Review: Children’s World: Growing Up in Russia,1890-1991,  by Catriona Kelly. New Haven and London: Yale University Press, 2007.

Children’s World: Growing Up in Russia,1890-1991,  by Catriona Kelly.
New Haven and London: Yale University Press, 2007.


Catriona Kelly’s monumental account of Russian childhood demonstrates how the prevailing values about modernization and education shaped the childhood experiences of those who were born and raised between 1890 and 1991. The book explores how the Bolsheviks’ utopian dream of creating an efficient system of pre-school, primary, and secondary schooling determined the manifestations of Soviet children’s public and private lives that were often influenced by prescriptive literature and the media. The book examines the success story related to the high standards of literacy achieved during the Soviet period, and gives a detailed account of children’s lives in institutions, orphanages, and Stalin-era camps, highlighting the shortcomings of the notion of rational education based on the utopian impulse to bring about the rapid modernization of Russian society. Kelly’s study offers numerous illustrations of how the legacy of the Enlightenment in Soviet Russia led to the exclusion from the curriculum of any religious and pagan forms of thought, including suppression in the 1920s–1930s of fairy tales and many popular pre-Revolutionary books. Kelly suggests that the Bolsheviks inherited an inadequate system of education, along with Western ideas on child development, that were incorporated into the project of an accelerated childhood subordinated to the concerns of the cultural elite and its rationalistic vision of social engineering. Kelly’s study outlines briefly the impact on Soviet education of the policies and ideological beliefs of such well-known figures as Nadezhda Krupskaya, Maksim Gorky, Anton Makarenko, and Vasily Sukhomlinsky. The book pays tribute to Soviet children’s literature, focusing on such writers as Samuil Marshak, Korney Chukovsky, Aleksey Tolstoy, and Arkady Gaidar, and explores themes and values articulated in Soviet films, radio programmes, and plays.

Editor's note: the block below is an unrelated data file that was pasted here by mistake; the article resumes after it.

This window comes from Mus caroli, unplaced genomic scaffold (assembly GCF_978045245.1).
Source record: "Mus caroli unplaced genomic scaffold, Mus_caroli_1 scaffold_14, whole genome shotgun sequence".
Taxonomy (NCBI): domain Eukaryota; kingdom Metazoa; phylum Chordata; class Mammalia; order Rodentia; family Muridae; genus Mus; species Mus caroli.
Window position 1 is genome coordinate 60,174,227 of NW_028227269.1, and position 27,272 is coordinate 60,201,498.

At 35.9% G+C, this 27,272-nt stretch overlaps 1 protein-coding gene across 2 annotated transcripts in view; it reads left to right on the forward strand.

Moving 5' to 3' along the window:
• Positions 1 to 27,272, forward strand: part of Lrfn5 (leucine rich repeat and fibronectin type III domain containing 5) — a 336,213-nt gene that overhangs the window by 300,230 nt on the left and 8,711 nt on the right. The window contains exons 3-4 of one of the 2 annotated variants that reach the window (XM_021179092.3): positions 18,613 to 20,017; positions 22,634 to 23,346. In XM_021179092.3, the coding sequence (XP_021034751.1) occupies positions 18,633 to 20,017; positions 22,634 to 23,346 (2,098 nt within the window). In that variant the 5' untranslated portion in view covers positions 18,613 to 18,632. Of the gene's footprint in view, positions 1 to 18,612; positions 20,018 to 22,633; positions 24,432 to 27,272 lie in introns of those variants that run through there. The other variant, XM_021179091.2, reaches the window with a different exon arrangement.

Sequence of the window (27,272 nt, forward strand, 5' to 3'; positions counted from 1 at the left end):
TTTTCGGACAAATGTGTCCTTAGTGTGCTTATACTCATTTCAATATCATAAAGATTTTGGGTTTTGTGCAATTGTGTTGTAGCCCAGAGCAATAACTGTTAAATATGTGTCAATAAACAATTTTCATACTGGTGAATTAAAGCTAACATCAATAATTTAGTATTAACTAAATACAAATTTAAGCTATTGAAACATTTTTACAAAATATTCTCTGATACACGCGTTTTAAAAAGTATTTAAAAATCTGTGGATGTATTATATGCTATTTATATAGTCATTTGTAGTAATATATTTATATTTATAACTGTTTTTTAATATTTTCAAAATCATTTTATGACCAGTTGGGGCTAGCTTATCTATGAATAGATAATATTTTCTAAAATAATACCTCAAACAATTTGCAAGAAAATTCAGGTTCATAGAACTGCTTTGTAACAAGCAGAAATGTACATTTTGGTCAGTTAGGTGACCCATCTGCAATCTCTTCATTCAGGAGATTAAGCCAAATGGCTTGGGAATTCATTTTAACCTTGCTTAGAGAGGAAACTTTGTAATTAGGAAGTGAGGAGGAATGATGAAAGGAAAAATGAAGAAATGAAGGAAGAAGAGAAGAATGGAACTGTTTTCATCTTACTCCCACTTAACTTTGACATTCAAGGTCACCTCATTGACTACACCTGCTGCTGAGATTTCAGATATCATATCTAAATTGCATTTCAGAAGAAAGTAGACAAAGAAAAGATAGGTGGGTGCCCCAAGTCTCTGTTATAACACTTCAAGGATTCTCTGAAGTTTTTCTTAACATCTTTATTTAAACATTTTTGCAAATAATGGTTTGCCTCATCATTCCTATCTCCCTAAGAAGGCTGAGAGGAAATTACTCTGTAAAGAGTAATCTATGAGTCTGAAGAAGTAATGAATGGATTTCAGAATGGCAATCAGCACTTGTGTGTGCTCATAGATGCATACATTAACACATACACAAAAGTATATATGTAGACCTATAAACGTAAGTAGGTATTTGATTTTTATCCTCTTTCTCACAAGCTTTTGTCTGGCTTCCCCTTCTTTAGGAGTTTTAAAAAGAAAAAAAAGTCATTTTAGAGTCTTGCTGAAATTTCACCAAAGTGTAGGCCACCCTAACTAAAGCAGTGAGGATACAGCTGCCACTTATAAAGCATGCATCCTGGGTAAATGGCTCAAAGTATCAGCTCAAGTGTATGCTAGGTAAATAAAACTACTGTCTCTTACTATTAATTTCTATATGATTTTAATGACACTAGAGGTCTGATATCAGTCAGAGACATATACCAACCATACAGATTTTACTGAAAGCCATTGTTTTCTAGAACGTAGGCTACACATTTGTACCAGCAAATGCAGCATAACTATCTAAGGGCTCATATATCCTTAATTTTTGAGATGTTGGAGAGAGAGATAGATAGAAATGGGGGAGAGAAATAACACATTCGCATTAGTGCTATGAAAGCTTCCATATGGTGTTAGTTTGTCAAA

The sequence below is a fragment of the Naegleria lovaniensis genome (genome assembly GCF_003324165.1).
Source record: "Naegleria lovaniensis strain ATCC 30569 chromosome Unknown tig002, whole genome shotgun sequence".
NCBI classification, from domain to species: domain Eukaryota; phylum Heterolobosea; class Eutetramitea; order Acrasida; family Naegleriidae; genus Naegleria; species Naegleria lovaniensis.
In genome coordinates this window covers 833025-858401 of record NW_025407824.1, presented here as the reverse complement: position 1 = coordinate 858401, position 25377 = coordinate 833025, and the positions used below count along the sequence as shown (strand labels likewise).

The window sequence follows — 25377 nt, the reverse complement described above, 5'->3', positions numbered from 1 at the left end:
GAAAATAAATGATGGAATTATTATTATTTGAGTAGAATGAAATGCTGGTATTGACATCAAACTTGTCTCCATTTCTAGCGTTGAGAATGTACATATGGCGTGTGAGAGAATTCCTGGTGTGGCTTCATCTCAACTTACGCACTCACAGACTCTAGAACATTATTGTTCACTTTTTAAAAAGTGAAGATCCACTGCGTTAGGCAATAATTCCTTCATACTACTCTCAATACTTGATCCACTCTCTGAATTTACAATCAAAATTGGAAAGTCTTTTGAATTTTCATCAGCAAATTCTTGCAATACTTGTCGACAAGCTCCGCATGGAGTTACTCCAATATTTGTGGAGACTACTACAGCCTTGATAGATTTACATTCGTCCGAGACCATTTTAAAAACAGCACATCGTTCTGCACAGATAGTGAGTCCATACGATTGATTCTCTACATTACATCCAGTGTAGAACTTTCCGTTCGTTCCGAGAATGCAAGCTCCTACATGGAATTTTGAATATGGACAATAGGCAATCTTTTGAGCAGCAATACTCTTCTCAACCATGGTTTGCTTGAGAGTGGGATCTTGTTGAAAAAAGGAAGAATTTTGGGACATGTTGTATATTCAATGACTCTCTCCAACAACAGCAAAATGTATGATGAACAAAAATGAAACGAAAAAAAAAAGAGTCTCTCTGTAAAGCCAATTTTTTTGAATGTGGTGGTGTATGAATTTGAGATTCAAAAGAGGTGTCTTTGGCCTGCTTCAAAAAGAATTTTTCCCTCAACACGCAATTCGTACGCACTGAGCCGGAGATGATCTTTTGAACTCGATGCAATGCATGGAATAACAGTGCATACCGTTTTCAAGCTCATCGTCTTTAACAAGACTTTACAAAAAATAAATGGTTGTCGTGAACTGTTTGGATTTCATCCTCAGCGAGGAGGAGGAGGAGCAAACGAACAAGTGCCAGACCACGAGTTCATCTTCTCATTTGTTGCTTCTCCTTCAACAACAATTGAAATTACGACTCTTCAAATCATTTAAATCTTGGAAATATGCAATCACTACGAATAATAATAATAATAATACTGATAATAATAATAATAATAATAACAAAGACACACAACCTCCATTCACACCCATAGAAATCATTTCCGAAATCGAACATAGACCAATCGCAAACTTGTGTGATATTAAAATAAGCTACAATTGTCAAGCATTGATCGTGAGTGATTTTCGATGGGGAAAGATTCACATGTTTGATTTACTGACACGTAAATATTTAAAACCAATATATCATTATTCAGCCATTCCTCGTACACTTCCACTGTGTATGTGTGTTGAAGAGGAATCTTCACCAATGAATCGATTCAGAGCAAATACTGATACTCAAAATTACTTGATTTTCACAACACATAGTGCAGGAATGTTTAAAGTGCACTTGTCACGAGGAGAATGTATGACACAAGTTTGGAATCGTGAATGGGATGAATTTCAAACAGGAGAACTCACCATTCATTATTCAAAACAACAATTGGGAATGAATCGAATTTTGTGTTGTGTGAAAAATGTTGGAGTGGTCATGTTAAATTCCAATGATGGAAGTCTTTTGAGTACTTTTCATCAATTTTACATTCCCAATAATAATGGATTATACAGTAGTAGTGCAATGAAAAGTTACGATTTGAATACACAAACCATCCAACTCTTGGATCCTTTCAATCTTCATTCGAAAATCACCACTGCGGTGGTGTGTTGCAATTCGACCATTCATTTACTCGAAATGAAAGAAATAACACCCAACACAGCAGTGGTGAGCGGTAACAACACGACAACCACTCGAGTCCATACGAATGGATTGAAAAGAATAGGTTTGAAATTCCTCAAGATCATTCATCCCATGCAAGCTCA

Kelly’s book contains three parts: ‘Imagining Childhood’, ‘Children on their Own: Street Waifs, Orphanage Inmates’, and ‘Family Children’. It covers much ground on such topics as the representation of childhood in Russian books and media; the ideological concerns of Soviet education; the relationship between adults and children; prevailing ideas about childhood and parenting; children’s leisure and sport activities; the experience of mothers; social and health institutions, including childbirth services and provision for abandoned children and orphans; children’s rights; and special emphasis on children’s creativity and high literacy standards. In a well-balanced manner, Kelly assesses the move from very low literacy levels to a respectable position among the developed countries and convincingly demonstrates that the policy of an expanded education system gave most children wide access to sports and the arts. Kelly’s encompassing study will be of immense interest to a wide range of readers, including social historians, anthropologists, cultural studies specialists, and anyone seeking to understand the effects of a Soviet childhood and the problem of trying to generalize about the diversity of educational practices.

Reviewed by Alexandra Smith, University of Edinburgh

Review: Vera Timenchik, Семья у нас и у других (2006)

Social Issues in Ludmila Ulitskaia’s Children’s Book Series: Family (2)